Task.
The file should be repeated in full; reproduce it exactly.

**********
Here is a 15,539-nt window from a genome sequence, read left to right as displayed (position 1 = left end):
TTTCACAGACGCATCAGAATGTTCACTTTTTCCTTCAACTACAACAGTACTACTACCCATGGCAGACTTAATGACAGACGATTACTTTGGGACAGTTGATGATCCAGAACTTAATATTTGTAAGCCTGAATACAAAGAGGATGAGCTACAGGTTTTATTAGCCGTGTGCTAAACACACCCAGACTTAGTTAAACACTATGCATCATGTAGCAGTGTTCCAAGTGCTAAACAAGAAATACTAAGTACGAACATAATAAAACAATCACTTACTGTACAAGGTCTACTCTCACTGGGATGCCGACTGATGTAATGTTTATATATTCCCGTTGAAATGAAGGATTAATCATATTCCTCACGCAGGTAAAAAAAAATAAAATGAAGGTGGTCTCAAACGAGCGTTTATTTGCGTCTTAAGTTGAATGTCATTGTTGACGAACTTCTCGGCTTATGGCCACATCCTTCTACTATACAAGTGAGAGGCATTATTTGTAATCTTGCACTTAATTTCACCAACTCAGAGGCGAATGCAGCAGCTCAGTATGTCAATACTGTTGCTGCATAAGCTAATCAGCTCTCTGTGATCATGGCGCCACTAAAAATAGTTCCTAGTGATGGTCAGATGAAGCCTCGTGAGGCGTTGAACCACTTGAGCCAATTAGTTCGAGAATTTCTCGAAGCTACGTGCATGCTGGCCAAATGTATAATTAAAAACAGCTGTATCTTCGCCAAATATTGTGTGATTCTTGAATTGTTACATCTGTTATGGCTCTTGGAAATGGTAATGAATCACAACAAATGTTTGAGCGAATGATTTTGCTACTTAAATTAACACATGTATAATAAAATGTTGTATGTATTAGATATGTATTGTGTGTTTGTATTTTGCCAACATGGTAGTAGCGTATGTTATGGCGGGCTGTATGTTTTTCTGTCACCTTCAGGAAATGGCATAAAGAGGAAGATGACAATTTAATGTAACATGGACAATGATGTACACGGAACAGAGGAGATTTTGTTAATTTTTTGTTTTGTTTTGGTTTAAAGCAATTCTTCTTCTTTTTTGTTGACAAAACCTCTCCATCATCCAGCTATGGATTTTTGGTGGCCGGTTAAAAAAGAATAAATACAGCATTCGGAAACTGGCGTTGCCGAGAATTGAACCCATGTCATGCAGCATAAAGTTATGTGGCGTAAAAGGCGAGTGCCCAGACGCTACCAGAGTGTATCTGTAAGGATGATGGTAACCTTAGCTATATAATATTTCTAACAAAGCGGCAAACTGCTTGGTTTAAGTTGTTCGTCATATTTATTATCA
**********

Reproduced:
Here is a 15,539-nt window from a genome sequence, read left to right as displayed (position 1 = left end):
TTTCACAGACGCATCAGAATGTTCACTTTTTCCTTCAACTACAACAGTACTACTACCCATGGCAGACTTAATGACAGACGATTACTTTGGGACAGTTGATGATCCAGAACTTAATATTTGTAAGCCTGAATACAAAGAGGATGAGCTACAGGTTTTATTAGCCGTGTGCTAAACACACCCAGACTTAGTTAAACACTATGCATCATGTAGCAGTGTTCCAAGTGCTAAACAAGAAATACTAAGTACGAACATAATAAAACAATCACTTACTGTACAAGGTCTACTCTCACTGGGATGCCGACTGATGTAATGTTTATATATTCCCGTTGAAATGAAGGATTAATCATATTCCTCACGCAGGTAAAAAAAAATAAAATGAAGGTGGTCTCAAACGAGCGTTTATTTGCGTCTTAAGTTGAATGTCATTGTTGACGAACTTCTCGGCTTATGGCCACATCCTTCTACTATACAAGTGAGAGGCATTATTTGTAATCTTGCACTTAATTTCACCAACTCAGAGGCGAATGCAGCAGCTCAGTATGTCAATACTGTTGCTGCATAAGCTAATCAGCTCTCTGTGATCATGGCGCCACTAAAAATAGTTCCTAGTGATGGTCAGATGAAGCCTCGTGAGGCGTTGAACCACTTGAGCCAATTAGTTCGAGAATTTCTCGAAGCTACGTGCATGCTGGCCAAATGTATAATTAAAAACAGCTGTATCTTCGCCAAATATTGTGTGATTCTTGAATTGTTACATCTGTTATGGCTCTTGGAAATGGTAATGAATCACAACAAATGTTTGAGCGAATGATTTTGCTACTTAAATTAACACATGTATAATAAAATGTTGTATGTATTAGATATGTATTGTGTGTTTGTATTTTGCCAACATGGTAGTAGCGTATGTTATGGCGGGCTGTATGTTTTTCTGTCACCTTCAGGAAATGGCATAAAGAGGAAGATGACAATTTAATGTAACATGGACAATGATGTACACGGAACAGAGGAGATTTTGTTAATTTTTTGTTTTGTTTTGGTTTAAAGCAATTCTTCTTCTTTTTTGTTGACAAAACCTCTCCATCATCCAGCTATGGATTTTTGGTGGCCGGTTAAAAAAGAATAAATACAGCATTCGGAAACTGGCGTTGCCGAGAATTGAACCCATGTCATGCAGCATAAAGTTATGTGGCGTAAAAGGCGAGTGCCCAGACGCTACCAGAGTGTATCTGTAAGGATGATGGTAACCTTAGCTATATAATATTTCTAACAAAGCGGCAAACTGCTTGGTTTAAGTTGTTCGTCATATTTATTATCA